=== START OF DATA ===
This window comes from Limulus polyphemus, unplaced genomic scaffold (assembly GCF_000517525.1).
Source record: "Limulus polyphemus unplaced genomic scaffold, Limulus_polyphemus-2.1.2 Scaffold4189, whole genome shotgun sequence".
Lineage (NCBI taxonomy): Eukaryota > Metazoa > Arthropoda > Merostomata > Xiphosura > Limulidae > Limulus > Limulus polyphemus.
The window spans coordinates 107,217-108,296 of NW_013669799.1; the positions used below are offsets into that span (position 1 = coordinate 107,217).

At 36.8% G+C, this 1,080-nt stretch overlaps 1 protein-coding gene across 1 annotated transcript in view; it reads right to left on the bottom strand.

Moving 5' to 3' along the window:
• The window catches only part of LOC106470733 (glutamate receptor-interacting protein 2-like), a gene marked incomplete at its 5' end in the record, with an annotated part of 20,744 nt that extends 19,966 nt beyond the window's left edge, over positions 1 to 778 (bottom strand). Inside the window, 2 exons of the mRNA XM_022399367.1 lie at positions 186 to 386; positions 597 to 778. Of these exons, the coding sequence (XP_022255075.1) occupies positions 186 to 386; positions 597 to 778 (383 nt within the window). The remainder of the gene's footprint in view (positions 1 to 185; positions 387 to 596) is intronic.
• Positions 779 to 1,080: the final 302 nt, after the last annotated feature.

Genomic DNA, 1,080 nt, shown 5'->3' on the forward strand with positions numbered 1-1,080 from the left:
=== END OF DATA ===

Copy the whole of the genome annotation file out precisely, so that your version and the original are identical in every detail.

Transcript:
This window comes from Limulus polyphemus, unplaced genomic scaffold (assembly GCF_000517525.1).
Source record: "Limulus polyphemus unplaced genomic scaffold, Limulus_polyphemus-2.1.2 Scaffold4189, whole genome shotgun sequence".
Lineage (NCBI taxonomy): Eukaryota > Metazoa > Arthropoda > Merostomata > Xiphosura > Limulidae > Limulus > Limulus polyphemus.
The window spans coordinates 107,217-108,296 of NW_013669799.1; the positions used below are offsets into that span (position 1 = coordinate 107,217).

At 36.8% G+C, this 1,080-nt stretch overlaps 1 protein-coding gene across 1 annotated transcript in view; it reads right to left on the bottom strand.

Moving 5' to 3' along the window:
• The window catches only part of LOC106470733 (glutamate receptor-interacting protein 2-like), a gene marked incomplete at its 5' end in the record, with an annotated part of 20,744 nt that extends 19,966 nt beyond the window's left edge, over positions 1 to 778 (bottom strand). Inside the window, 2 exons of the mRNA XM_022399367.1 lie at positions 186 to 386; positions 597 to 778. Of these exons, the coding sequence (XP_022255075.1) occupies positions 186 to 386; positions 597 to 778 (383 nt within the window). The remainder of the gene's footprint in view (positions 1 to 185; positions 387 to 596) is intronic.
• Positions 779 to 1,080: the final 302 nt, after the last annotated feature.

Genomic DNA, 1,080 nt, shown 5'->3' on the forward strand with positions numbered 1-1,080 from the left: